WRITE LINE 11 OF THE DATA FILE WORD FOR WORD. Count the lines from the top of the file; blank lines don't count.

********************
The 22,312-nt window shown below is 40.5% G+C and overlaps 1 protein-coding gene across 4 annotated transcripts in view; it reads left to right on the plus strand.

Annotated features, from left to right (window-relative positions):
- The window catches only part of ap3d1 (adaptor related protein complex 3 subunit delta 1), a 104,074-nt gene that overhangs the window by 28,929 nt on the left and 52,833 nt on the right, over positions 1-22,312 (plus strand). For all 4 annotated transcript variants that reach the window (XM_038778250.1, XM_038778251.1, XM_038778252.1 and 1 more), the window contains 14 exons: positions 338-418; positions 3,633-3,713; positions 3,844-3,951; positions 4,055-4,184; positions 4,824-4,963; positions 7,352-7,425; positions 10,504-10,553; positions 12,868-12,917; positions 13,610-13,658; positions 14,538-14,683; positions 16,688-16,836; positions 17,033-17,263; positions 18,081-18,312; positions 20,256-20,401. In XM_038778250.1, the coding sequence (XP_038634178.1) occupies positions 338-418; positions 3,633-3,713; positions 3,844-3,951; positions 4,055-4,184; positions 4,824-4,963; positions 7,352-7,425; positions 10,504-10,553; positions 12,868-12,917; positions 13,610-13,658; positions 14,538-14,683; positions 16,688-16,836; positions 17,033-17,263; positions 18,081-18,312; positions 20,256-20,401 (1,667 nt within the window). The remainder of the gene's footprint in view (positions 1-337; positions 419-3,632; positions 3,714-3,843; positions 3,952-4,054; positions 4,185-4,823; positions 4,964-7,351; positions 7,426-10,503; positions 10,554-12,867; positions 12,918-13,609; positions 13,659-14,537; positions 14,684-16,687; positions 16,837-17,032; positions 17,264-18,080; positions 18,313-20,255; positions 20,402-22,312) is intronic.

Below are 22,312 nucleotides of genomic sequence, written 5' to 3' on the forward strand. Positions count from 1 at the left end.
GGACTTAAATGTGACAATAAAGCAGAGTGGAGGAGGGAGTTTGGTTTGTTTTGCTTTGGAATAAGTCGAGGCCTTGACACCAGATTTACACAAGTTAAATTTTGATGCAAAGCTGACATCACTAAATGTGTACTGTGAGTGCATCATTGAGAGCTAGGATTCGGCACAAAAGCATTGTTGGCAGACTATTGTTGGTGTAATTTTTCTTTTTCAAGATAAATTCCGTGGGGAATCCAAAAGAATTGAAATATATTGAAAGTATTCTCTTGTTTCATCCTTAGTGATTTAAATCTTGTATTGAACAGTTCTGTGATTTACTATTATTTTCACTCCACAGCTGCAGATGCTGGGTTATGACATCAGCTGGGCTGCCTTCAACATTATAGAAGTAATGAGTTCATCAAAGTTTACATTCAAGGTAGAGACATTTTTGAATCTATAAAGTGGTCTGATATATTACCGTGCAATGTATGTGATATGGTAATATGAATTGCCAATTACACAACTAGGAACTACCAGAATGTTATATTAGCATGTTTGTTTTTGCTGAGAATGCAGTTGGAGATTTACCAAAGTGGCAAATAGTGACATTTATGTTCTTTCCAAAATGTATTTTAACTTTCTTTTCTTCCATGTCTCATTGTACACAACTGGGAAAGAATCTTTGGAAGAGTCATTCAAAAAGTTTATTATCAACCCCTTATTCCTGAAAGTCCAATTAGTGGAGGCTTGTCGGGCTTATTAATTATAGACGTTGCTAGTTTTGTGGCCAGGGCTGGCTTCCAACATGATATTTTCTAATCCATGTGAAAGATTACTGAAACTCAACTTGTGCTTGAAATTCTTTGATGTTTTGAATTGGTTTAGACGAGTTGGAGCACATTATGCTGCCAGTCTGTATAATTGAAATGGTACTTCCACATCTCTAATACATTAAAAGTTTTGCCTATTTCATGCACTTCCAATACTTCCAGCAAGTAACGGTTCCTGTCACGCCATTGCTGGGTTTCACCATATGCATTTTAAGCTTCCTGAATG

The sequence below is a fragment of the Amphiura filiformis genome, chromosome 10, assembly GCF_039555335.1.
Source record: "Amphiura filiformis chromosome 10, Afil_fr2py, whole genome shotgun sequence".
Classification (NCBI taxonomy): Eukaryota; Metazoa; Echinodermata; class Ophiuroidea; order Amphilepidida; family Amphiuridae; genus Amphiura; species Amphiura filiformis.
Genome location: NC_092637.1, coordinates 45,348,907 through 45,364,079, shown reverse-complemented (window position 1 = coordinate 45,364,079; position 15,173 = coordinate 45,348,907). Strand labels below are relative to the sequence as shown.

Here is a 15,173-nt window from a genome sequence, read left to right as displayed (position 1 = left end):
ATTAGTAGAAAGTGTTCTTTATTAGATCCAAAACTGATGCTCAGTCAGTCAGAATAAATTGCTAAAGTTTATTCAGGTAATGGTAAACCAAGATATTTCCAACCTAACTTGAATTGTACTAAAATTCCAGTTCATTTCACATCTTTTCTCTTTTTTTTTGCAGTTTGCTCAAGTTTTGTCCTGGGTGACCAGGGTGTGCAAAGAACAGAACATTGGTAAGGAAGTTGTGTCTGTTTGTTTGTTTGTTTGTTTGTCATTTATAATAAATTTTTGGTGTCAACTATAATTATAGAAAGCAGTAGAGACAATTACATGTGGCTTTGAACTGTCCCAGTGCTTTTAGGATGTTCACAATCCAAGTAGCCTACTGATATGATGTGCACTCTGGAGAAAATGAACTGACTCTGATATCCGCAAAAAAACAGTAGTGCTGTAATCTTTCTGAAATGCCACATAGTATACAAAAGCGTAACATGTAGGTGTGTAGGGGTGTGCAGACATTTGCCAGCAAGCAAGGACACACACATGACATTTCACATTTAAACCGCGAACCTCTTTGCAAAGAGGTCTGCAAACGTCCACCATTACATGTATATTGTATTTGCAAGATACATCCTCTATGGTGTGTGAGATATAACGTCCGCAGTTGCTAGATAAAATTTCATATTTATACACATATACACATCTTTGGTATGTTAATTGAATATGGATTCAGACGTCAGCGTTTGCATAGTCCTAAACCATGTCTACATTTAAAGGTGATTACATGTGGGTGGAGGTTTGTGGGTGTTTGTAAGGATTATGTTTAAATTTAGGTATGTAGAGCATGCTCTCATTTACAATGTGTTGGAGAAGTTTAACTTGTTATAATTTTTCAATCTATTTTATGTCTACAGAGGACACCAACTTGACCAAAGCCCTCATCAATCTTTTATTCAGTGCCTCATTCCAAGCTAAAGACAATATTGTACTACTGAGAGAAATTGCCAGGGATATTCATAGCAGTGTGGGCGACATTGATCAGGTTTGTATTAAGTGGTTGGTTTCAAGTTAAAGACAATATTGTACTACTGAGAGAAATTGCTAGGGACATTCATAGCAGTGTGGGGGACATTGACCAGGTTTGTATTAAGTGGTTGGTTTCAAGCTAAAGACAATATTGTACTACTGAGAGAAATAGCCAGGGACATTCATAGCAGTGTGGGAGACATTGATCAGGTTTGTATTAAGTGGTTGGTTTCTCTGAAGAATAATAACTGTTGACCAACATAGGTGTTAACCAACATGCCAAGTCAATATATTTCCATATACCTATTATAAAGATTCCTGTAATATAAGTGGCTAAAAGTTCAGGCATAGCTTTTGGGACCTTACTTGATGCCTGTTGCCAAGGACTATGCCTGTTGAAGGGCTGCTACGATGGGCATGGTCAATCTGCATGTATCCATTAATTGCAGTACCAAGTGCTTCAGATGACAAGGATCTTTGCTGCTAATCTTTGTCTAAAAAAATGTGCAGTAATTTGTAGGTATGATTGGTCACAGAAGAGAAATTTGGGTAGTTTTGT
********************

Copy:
ATTAGTAGAAAGTGTTCTTTATTAGATCCAAAACTGATGCTCAGTCAGTCAGAATAAATTGCTAAAGTTTATTCAGGTAATGGTAAACCAAGATATTTCCAACCTAACTTGAATTGTACTAAAATTCCAGTTCATTTCACATCTTTTCTCTTTTTTTTTGCAGTTTGCTCAAGTTTTGTCCTGGGTGACCAGGGTGTGCAAAGAACAGAACATTGGTAAGGAAGTTGTGTCTGTTTGTTTGTTTGTTTGTTTGTCATTTATAATAAATTTTTGGTGTCAACTATAATTATAGAAAGCAGTAGAGACAATTACATGTGGCTTTGAACTGTCCCAGTGCTTTTAGGATGTTCACAATCCAAGTAGCCTACTGATATGATGTGCACTCTGGAGAAAATGAACTGACTCTGATATCCGCAAAAAAACAGTAGTGCTGTAATCTTTCTGAAATGCCACATAGTATACAAAAGCGTAACATGTAGGTGTGTAGGGGTGTGCAGACATTTGCCAGCAAGCAAGGACACACACATGACATTTCACATTTAAACCGCGAACCTCTTTGCAAAGAGGTCTGCAAACGTCCACCATTACATGTATATTGTATTTGCAAGATACATCCTCTATGGTGTGTGAGATATAACGTCCGCAGTTGCTAGATAAAATTTCATATTTATACACATATACACATCTTTGGTATGTTAATTGAATATGGATTCAGACGTCAGCGTTTGCATAGTCCTAAACCATGTCTACATTTAAAGGTGATTACATGTGGGTGGAGGTTTGTGGGTGTTTGTAAGGATTATGTTTAAATTTAGGTATGTAGAGCATGCTCTCATTTACAATGTGTTGGAGAAGTTTAACTTGTTATAATTTTTCAATCTATTTTATGTCTACAGAGGACACCAACTTGACCAAAGCCCTCATCAATCTTTTATTCAGTGCCTCATTCCAAGCTAAAGACAATATTGTACTACTGAGAGAAATTGCCAGGGATATTCATAGCAGTGTGGGCGACATTGATCAGGTTTGTATTAAGTGGTTGGTTTCAAGTTAAAGACAATATTGTACTACTGAGAGAAATTGCTAGGGACATTCATAGCAGTGTGGGGGACATTGACCAGGTTTGTATTAAGTGGTTGGTTTCAAGCTAAAGACAATATTGTACTACTGAGAGAAATAGCCAGGGACATTCATAGCAGTGTGGGAGACATTGATCAGGTTTGTATTAAGTGGTTGGTTTCTCTGAAGAATAATAACTGTTGACCAACATAGGTGTTAACCAACATGCCAAGTCAATATATTTCCATATACCTATTATAAAGATTCCTGTAATATAAGTGGCTAAAAGTTCAGGCATAGCTTTTGGGACCTTACTTGATGCCTGTTGCCAAGGACTATGCCTGTTGAAGGGCTGCTACGATGGGCATGGTCAATCTGCATGTATCCATTAATTGCAGTACCAAGTGCTTCAGATGACAAGGATCTTTGCTGCTAATCTTTGTCTAAAAAAATGTGCAGTAATTTGTAGGTATGATTGGTCACAGAAGAGAAATTTGGGTAGTTTTGT